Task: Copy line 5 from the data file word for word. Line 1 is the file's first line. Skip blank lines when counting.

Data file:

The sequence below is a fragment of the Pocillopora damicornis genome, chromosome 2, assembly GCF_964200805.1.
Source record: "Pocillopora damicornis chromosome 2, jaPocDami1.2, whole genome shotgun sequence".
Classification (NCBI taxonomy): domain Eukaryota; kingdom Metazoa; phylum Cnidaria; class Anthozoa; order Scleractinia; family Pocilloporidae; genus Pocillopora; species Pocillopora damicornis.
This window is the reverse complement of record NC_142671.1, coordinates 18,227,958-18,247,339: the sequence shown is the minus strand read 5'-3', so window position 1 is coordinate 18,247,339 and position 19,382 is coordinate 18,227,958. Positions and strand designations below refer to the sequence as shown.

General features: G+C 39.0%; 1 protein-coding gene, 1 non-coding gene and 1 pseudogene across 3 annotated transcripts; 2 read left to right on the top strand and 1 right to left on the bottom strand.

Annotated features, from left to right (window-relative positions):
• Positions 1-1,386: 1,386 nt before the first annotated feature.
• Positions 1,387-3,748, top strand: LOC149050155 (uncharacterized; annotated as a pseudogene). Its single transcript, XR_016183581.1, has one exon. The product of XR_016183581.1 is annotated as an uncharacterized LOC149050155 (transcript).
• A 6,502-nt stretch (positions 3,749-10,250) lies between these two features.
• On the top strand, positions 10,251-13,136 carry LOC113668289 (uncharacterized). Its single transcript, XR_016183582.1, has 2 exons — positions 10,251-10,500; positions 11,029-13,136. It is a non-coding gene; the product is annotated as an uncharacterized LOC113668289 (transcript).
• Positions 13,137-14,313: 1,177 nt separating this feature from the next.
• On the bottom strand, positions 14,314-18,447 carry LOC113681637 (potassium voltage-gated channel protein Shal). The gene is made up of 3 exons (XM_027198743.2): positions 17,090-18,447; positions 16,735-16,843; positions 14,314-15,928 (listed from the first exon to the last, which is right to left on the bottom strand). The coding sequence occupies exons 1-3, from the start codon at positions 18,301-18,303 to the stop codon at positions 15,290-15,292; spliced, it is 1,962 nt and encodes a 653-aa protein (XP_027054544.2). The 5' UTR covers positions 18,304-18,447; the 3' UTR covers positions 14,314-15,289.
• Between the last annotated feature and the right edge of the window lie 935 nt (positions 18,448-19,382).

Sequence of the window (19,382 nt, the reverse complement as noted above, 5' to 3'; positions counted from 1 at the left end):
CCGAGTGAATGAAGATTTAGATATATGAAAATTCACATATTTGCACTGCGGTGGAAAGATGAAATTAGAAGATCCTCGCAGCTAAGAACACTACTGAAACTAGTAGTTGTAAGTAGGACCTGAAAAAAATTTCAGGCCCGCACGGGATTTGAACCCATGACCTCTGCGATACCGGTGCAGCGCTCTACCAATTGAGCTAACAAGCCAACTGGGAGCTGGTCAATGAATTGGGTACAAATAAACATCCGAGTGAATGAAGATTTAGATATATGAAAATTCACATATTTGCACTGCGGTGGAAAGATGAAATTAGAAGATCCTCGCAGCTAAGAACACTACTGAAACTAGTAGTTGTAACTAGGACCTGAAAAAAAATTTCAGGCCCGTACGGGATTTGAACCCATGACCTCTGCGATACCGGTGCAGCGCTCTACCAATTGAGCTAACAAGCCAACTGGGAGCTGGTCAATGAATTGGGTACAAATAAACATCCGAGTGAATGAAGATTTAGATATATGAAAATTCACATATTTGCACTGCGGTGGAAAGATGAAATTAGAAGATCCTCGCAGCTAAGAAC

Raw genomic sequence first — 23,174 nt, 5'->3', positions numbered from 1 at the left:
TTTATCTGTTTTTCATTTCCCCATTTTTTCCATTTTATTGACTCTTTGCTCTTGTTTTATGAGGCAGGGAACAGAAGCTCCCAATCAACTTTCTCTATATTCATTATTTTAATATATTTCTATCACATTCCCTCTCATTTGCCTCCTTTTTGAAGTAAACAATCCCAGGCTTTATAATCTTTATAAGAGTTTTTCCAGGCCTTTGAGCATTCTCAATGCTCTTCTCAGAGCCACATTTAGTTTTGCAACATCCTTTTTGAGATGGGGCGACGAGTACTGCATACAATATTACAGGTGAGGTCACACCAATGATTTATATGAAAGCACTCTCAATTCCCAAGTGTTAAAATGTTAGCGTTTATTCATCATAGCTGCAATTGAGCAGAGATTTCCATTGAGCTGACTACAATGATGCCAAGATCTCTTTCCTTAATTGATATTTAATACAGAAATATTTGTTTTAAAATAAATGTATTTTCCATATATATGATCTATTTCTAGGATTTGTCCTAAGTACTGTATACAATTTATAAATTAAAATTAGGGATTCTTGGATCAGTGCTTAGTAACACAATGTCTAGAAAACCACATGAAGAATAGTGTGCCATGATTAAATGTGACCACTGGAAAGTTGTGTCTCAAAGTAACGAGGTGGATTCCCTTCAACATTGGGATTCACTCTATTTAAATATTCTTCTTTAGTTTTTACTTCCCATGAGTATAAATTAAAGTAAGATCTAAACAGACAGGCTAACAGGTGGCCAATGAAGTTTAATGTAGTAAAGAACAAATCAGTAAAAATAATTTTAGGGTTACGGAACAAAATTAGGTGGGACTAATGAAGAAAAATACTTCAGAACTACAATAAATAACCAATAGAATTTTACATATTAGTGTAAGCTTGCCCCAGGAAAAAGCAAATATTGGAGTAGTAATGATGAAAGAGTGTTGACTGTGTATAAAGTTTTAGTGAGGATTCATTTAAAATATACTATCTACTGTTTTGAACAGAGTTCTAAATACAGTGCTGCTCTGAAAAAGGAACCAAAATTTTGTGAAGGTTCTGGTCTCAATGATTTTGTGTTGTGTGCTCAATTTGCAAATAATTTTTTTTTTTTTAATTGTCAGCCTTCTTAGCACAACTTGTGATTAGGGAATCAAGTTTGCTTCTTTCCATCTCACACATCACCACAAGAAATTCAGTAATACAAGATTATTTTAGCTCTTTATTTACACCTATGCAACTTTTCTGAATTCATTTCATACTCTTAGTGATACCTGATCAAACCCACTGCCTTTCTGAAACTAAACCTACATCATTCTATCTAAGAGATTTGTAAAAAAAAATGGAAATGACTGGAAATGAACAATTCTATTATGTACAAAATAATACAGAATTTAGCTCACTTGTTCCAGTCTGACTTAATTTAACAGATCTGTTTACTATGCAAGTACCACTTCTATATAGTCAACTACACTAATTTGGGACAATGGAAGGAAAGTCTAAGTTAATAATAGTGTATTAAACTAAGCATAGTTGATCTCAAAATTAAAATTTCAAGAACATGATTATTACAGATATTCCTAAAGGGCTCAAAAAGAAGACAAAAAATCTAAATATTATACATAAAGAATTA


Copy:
General features: G+C 39.0%; 1 protein-coding gene, 1 non-coding gene and 1 pseudogene across 3 annotated transcripts; 2 read left to right on the top strand and 1 right to left on the bottom strand.